It’s been a good morning. I’ve been teaching the locals at the Sign of the Spyglass to gossip – as well as to keep track of your visits there. Should they tell you of the wicked Squire Lynch, you should find a new quest opening up, in which you dole out some justice to an overbearing landlord.
Most of my recent writing has been coding systems that keep track of various story variables, so it’s nice to be starting on writing a mini-story within the tale. However, though I’m sketching dialogue and event options there are a few things I need to complete before you’re able to to stop Squire Lynch’s speedy chariaeoli, defeat him in a duel, humiliate and rob him.
- The high-level code that decides, when you visit a location, what variable-generated information to give you. These are pieces like descriptions of the weather and scenery, designed to be wrapped into the particular writing of any specific passage. I want every visit to every major to be unique, tailored to the time of day, state of the sky, and the various random chances of other traffic on the road.
- I need to complete my engine allowing you to fire a gun.
- I need to complete my guilt engine – the tracker that will remember every sin and misdeed committed in the name of your own wealth or even for the good of the poor… It will all be significant later.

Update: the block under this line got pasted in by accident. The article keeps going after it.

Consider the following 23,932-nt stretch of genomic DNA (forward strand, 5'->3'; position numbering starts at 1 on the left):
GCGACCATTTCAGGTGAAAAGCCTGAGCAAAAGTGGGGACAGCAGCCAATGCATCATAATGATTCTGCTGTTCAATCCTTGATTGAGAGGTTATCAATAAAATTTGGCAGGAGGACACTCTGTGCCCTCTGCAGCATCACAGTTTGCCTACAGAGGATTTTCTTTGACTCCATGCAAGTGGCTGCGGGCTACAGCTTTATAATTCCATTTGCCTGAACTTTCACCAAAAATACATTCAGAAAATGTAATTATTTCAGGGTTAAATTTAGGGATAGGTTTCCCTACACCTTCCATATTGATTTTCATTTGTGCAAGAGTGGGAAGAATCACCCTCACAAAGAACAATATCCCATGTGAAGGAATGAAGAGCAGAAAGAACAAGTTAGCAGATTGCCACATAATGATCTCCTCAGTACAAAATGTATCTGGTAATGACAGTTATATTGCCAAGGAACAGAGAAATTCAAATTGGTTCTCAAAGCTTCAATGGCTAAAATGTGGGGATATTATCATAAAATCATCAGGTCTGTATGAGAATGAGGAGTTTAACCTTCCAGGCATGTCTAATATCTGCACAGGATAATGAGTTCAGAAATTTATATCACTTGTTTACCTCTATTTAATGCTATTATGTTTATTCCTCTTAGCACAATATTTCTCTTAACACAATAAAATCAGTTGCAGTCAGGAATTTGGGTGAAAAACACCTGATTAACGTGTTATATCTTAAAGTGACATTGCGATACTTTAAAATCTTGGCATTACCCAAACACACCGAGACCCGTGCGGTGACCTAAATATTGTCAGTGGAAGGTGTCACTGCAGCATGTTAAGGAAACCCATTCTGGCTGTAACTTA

These are what I’ll be working on for the next week or two. Using variable text to create interesting and significant passages is really my aim. Many interactive fictions dispense with description because a reader skips them naturally, hurrying to the action. I’m trying to embed important information and other options within text. If it rains, that will effect your ability to chase a high-speed steam wagon. If you’re in a wood, you may have simple sub-quest options related to objects you carry – such as cutting wood or finding a particular mushroom. I hope to give the reader the ability to complete actions in any reasonable place, rather than at a specific quest location.